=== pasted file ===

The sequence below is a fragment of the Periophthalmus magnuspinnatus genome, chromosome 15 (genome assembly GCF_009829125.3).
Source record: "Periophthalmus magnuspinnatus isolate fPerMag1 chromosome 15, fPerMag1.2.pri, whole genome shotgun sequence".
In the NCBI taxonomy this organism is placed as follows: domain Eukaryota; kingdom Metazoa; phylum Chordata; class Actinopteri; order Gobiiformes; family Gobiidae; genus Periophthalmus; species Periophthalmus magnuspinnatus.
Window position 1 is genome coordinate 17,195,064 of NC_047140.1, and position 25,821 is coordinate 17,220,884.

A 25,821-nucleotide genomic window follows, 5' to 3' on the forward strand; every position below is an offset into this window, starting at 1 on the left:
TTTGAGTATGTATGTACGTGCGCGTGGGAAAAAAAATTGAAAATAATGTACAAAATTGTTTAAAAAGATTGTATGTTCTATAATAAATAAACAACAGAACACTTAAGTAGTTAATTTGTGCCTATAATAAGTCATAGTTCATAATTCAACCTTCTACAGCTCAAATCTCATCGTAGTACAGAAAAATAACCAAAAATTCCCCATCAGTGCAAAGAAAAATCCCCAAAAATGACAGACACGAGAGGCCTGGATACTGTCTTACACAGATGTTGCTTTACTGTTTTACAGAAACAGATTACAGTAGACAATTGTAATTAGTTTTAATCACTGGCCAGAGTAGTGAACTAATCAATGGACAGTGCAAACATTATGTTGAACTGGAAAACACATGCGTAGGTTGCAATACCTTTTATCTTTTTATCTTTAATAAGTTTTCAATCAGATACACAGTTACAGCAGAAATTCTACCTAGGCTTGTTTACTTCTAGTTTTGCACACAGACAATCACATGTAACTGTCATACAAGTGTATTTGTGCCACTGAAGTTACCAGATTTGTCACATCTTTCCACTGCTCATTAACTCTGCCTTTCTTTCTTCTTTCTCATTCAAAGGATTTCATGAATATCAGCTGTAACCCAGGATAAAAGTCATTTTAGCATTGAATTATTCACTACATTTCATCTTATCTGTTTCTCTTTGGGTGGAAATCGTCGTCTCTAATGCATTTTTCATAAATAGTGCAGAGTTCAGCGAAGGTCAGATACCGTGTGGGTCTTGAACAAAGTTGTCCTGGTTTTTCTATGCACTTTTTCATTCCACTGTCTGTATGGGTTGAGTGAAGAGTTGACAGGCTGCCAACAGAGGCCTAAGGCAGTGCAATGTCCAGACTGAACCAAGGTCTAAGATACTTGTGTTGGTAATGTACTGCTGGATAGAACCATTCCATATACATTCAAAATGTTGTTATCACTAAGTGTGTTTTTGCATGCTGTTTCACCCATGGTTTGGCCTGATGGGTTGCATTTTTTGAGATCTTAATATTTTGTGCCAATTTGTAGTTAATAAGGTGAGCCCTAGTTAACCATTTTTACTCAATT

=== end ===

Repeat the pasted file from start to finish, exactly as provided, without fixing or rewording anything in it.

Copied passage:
The sequence below is a fragment of the Periophthalmus magnuspinnatus genome, chromosome 15 (genome assembly GCF_009829125.3).
Source record: "Periophthalmus magnuspinnatus isolate fPerMag1 chromosome 15, fPerMag1.2.pri, whole genome shotgun sequence".
In the NCBI taxonomy this organism is placed as follows: domain Eukaryota; kingdom Metazoa; phylum Chordata; class Actinopteri; order Gobiiformes; family Gobiidae; genus Periophthalmus; species Periophthalmus magnuspinnatus.
Window position 1 is genome coordinate 17,195,064 of NC_047140.1, and position 25,821 is coordinate 17,220,884.

A 25,821-nucleotide genomic window follows, 5' to 3' on the forward strand; every position below is an offset into this window, starting at 1 on the left:
TTTGAGTATGTATGTACGTGCGCGTGGGAAAAAAAATTGAAAATAATGTACAAAATTGTTTAAAAAGATTGTATGTTCTATAATAAATAAACAACAGAACACTTAAGTAGTTAATTTGTGCCTATAATAAGTCATAGTTCATAATTCAACCTTCTACAGCTCAAATCTCATCGTAGTACAGAAAAATAACCAAAAATTCCCCATCAGTGCAAAGAAAAATCCCCAAAAATGACAGACACGAGAGGCCTGGATACTGTCTTACACAGATGTTGCTTTACTGTTTTACAGAAACAGATTACAGTAGACAATTGTAATTAGTTTTAATCACTGGCCAGAGTAGTGAACTAATCAATGGACAGTGCAAACATTATGTTGAACTGGAAAACACATGCGTAGGTTGCAATACCTTTTATCTTTTTATCTTTAATAAGTTTTCAATCAGATACACAGTTACAGCAGAAATTCTACCTAGGCTTGTTTACTTCTAGTTTTGCACACAGACAATCACATGTAACTGTCATACAAGTGTATTTGTGCCACTGAAGTTACCAGATTTGTCACATCTTTCCACTGCTCATTAACTCTGCCTTTCTTTCTTCTTTCTCATTCAAAGGATTTCATGAATATCAGCTGTAACCCAGGATAAAAGTCATTTTAGCATTGAATTATTCACTACATTTCATCTTATCTGTTTCTCTTTGGGTGGAAATCGTCGTCTCTAATGCATTTTTCATAAATAGTGCAGAGTTCAGCGAAGGTCAGATACCGTGTGGGTCTTGAACAAAGTTGTCCTGGTTTTTCTATGCACTTTTTCATTCCACTGTCTGTATGGGTTGAGTGAAGAGTTGACAGGCTGCCAACAGAGGCCTAAGGCAGTGCAATGTCCAGACTGAACCAAGGTCTAAGATACTTGTGTTGGTAATGTACTGCTGGATAGAACCATTCCATATACATTCAAAATGTTGTTATCACTAAGTGTGTTTTTGCATGCTGTTTCACCCATGGTTTGGCCTGATGGGTTGCATTTTTTGAGATCTTAATATTTTGTGCCAATTTGTAGTTAATAAGGTGAGCCCTAGTTAACCATTTTTACTCAATT